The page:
Reply to  Doug
January 30, 2017 12:00 pm

Doug …. Martinbrumby was ‘insulting’ the authors of the coral reef paper, not Willis. Read his comment again.

January 29, 2017 10:39 pm

Congratulations, Willis.
I’ve often cited your analysis of parrotfish’s essential role in minimizing wave erosion of sandy beaches and maintaining healthy coral reefs.
I’ve also gotten a lot of laughs when telling people that the beautiful sandy beaches they’re enjoying are actually mostly comprised of parrotfish poop…

George Tetley
Reply to  Willis Eschenbach
January 30, 2017 3:49 am

There is a very good reason that Parrot Fish never gets on the menu, Yuk !

Reply to  Willis Eschenbach
January 30, 2017 4:07 am

They are messy, noisy eaters, no table manners, but they do the job.
Well done again, Willis, guess nobody paid you for that research. Can we accuse them of parroting earlier research?

Reply to  Willis Eschenbach
January 31, 2017 8:59 am

At Hanauma Bay, I discovered that parrot fish a like sea going puppy dogs, especially if they have been hand fed.

January 29, 2017 11:36 pm

This is one of those pieces of information I was taught in Oceanography class decades before ever hearing the name Willis Eschenbach and also wrote and edited a piece for the Cousteau Society on the subject back in 1991. Apparently this has been forgotten by the entire community of oceanographers.
Similar to how I learned in the 1970’s in high school that the three phases of water provided negative feedback to keep our planet at a viable temperature, also a fact apparently forgotten by the Earth Science community..

Reply to  Charles Rotter
January 30, 2017 12:13 am

Yes, earth has a natural refrigeration system with water as the working fluid.

Reply to  crosspatch
January 30, 2017 3:26 am

Any thoughts regarding this article
It seems our prevailing understanding of how evaporation works might be incorrect. This would have big implications for computer models of the climate.

John F. Hultquist
Reply to  crosspatch
January 30, 2017 4:56 pm

@ Jack Simmons 3:26
Toward the end of the article, I see:
Contrary to common belief, the most abundant greenhouse gas in the atmosphere of our planet is not carbon dioxide but water vapour.
The hitherto evaluation of the rate of evaporation of the oceans must therefore be subject to error, …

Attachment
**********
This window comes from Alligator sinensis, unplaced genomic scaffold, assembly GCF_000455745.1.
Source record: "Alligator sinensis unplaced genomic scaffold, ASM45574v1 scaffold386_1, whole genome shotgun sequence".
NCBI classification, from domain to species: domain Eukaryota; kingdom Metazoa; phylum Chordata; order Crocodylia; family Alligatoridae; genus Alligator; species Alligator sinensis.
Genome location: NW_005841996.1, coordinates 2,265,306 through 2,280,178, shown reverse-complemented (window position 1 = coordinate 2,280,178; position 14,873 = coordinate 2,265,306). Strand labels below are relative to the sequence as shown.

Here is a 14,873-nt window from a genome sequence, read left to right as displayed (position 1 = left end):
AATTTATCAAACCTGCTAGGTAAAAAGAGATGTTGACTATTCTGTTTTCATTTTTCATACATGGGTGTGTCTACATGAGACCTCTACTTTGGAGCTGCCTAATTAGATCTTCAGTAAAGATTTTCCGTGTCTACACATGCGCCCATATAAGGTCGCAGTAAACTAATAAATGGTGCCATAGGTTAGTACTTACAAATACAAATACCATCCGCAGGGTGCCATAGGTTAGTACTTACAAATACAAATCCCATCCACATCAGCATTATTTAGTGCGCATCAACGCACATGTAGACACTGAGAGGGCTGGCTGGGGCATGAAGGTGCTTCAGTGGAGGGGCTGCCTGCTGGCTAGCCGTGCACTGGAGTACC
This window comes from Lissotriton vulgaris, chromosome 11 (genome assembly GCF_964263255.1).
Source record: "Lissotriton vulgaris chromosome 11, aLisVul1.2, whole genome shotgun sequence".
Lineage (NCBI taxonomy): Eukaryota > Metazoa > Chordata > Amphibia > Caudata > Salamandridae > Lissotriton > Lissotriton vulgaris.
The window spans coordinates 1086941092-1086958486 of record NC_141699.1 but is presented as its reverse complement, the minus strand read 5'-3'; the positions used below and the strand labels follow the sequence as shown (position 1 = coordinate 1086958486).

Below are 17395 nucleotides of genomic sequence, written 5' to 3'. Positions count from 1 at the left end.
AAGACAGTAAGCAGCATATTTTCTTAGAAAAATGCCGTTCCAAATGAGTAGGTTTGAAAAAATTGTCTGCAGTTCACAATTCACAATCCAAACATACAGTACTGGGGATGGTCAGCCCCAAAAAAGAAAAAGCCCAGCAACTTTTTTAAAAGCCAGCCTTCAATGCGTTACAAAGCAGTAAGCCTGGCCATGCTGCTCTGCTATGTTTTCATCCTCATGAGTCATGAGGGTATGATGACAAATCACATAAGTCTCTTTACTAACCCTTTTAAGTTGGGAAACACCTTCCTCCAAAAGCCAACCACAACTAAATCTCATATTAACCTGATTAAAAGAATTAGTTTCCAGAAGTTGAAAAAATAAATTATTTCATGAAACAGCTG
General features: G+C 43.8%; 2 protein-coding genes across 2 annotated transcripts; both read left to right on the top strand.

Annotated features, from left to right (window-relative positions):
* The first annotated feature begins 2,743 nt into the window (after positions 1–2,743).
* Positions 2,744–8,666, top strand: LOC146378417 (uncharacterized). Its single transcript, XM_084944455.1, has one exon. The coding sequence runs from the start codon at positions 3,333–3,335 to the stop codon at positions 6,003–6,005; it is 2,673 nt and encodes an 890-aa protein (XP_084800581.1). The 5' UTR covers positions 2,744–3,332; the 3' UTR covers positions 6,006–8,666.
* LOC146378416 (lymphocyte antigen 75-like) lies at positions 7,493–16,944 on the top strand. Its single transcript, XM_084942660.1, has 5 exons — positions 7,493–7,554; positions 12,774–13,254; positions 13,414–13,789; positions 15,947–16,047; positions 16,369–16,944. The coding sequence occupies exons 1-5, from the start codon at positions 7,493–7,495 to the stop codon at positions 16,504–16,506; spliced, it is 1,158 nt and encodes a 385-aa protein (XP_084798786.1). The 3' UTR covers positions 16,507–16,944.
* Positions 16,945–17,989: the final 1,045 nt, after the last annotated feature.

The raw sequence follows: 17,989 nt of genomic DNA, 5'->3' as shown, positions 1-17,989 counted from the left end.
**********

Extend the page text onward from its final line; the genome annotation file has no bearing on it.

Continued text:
I don’t believe either of these are new insights. Maybe the authors have to publish n papers a year to get a raise or stay employed. They may have fine-tuned an equation regarding evaporation but the CAGW industry has moved on to social justice issues. Maybe if they rewrite the title and last paragraph, then send to a different journal, they can get one of the n papers checked off for 2017.

Wim Röst
Reply to  Willis Eschenbach
January 30, 2017 2:17 am

Willis Eschenbach: “Their place in actually creating the beaches of the atolls, on the other hand, is nowhere near as widely known.”
When I first saw a parrotfish crunching the coral I thought they were damaging the coral. It took many years before I realized that they were helping to ‘build islands’. The fine (I suppose) white coral sand they produce is easily brought to the beaches by the waves and makes the islands rise as sea level rises. As Darwin said that happened.
Besides damaging the corals with dynamite and taking the sand for construction, fishing parrotfish is the third negative influence of man on the natural growth of islands.
After using dynamite to gather coral Ithe beach near my hotel n Bali did disappear in one or two decades and the coral is now subsituted by some concrete structures made by cement. Very ugly. They told the coral was used to produce cement. I checked whether ‘using coral to make cement’ was possible and found this one minute video:

Alan Watt, Climate Denialist Level 7
Reply to  Willis Eschenbach
January 30, 2017 4:29 am

Their place in actually creating the beaches of the atolls, on the other hand, is nowhere near as widely known.

I was taught the role of parrotfish in maintaining the reef in 1980, either in my basic scuba class, or on the trip I took to Bonaire later that year. This was before the BNMP (Bonaire National Marine Park) authority was established, so divers pretty much policed themselves. Certainly the diving community was well aware at that time.
One sign of a healthy reef is the sound of lots of parrotfish feeding off the coral; it’s a steady background noise.

Reply to  Willis Eschenbach
January 30, 2017 6:12 am

Recently an alternative mechanism for formation of many coral atolls has been published…